Barnett waited to see what would happen. When the state had done nothing as of September 29, 2015 (the 120-day mark), he took swift action. The very next day, he filed a request for immediate release. Indiana responded later that day. It asserted that it had misunderstood the June 1 order "as requiring the state courts to grant [Barnett] a new appeal upon his request." The state also reported that simultaneously with its response to Barnett's motion for immediate release, it had filed a request for a direct appeal in the state courts on Barnett's behalf. It asked the district court to extend the release date for 30 days so that the Indiana Court of Appeals would have time to decide whether to grant the new appeal. In an order dated October 14, 2015, the district court granted the state's request and extended the time to comply with the conditional writ to October 29, 2015.

         The next day, October 15, 2015, Barnett filed a motion purportedly under Federal Rule of Civil Procedure 59(a) to alter or amend the October 14 order. His motion once again sought immediate release. The court denied that motion in an order dated November 12, 2015, because the state had notified it that on October 27, 2015, the Indiana Court of Appeals had granted leave for Barnett to file a new appeal and had ordered a hearing in the trial court for purposes of appointing counsel for Barnett.

         Barnett filed a Notice of Appeal in this court from the district court's October 14 order granting the state extra time to comply with the conditional writ, and from its November 12 order denying reconsideration of the October 14 order. This court construed his Notice of Appeal to include a request for a certificate of appealability, which we granted on November 7, 2016.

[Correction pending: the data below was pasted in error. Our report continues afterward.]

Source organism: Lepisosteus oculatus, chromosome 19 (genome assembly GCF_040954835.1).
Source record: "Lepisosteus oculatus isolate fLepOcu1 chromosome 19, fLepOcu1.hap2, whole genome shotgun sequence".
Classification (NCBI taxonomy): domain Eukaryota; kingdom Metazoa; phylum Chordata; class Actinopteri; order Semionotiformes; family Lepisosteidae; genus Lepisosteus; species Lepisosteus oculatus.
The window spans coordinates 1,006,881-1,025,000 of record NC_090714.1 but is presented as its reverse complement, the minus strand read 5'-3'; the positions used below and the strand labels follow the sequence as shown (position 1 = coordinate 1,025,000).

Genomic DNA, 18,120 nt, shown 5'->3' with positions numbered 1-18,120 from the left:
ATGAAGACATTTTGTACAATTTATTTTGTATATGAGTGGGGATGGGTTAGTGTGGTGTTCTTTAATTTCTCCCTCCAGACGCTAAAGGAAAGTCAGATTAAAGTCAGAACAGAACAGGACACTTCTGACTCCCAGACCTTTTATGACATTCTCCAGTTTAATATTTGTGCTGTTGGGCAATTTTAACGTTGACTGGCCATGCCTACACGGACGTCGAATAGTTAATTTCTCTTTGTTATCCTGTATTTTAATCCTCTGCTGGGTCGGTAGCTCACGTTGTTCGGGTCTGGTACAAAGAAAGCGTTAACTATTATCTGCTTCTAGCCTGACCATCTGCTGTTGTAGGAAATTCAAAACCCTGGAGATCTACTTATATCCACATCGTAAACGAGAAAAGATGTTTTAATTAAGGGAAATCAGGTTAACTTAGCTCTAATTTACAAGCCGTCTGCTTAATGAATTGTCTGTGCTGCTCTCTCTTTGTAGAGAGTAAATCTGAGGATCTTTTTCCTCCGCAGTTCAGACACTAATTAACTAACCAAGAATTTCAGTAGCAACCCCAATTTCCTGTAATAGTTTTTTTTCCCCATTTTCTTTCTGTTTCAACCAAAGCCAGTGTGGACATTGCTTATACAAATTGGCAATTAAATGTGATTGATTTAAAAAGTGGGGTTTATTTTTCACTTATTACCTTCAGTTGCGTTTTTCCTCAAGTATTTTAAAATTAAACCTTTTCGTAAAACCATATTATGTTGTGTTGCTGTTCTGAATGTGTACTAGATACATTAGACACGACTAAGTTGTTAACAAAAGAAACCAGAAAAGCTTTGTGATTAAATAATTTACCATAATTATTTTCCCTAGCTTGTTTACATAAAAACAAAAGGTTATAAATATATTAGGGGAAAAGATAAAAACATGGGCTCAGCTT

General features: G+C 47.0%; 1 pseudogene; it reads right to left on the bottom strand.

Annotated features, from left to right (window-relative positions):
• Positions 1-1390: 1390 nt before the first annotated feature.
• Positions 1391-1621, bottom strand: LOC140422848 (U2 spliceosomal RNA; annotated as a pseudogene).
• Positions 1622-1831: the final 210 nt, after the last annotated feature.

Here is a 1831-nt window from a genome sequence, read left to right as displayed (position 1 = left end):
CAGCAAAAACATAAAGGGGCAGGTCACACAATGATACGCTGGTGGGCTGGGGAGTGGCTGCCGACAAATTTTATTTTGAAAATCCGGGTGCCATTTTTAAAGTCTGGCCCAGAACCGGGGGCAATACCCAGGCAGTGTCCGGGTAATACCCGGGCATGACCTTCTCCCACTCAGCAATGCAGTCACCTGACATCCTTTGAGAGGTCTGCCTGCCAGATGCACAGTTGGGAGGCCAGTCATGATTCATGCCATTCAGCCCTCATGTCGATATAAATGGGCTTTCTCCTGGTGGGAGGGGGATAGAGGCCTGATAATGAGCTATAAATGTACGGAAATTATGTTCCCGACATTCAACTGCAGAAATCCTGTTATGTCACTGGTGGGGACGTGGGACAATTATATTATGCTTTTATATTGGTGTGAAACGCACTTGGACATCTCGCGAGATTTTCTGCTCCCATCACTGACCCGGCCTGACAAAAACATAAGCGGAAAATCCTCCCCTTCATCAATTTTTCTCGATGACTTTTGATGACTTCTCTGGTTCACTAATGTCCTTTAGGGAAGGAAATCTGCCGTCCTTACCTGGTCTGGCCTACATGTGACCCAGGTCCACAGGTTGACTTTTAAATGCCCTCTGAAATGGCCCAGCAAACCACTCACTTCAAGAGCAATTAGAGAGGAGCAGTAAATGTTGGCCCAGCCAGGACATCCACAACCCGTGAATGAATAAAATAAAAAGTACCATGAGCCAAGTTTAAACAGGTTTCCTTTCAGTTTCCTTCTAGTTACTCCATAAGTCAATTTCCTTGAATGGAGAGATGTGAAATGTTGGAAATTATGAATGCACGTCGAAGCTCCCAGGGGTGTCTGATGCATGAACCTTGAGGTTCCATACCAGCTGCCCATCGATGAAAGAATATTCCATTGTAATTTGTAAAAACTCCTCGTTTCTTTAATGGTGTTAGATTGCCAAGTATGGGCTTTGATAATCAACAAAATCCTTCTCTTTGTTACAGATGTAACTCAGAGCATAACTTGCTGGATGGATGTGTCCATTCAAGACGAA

The parties have exchanged words over the question whether a certificate of appealability was necessary for this appeal, but we see no need to delve into that question. These proceedings are more like post-judgment compliance proceedings than a direct appeal-neither the state nor Barnett is challenging the substance of the district court's June 1 order issuing the conditional writ. The statute requiring a certificate of appealability, 28 U.S.C. § 2253, requires one in an appeal "from the final order in a proceeding under section 2255." 28 U.S.C. § 2253(c)(1)(B). That is a poor description of this appeal, and so we think it more likely that the requirement for a certificate of appealability does not apply here. But even if it did, this court took the precaution of issuing such a certificate, and our certificate was broad enough to encompass the issues Barnett is presenting to us. Specifically, it orders the parties to "address whether the district court had authority to grant an extension of time after the time to comply [with the conditional writ] had expired." That procedural inquiry is antecedent to the question whether Barnett had a constitutional right to immediate release as of September 30, 2015, under the June 1 writ. See Slack v. McDaniel, 529 U.S. 473, 484-85 (2000).

         The next question we must address is what sort of animal the state's motion of September 20, 2015, was: A motion under Federal Rule of Civil Procedure 60(b), to alter or amend the judgment? A motion pursuant to post-judgment proceedings, and if so, governed by what law? What we do know is that the state's motion came long after the 28 days permitted by Federal Rule of Civil Procedure 59(d) for relief from the June 1 judgment. It thus seems to us that the best characterization of the state's motion is as a request for modification of the June 1 order to extend the time to decide how to respond from September 29 until October 29. Such a motion can be filed under Rule 60(b)(1). This appears to reflect the district court's thinking: The court accepted the state's argument that the June 1 order left unclear the question who was to pursue the possible new appeal in the Indiana courts. This reasoning calls ...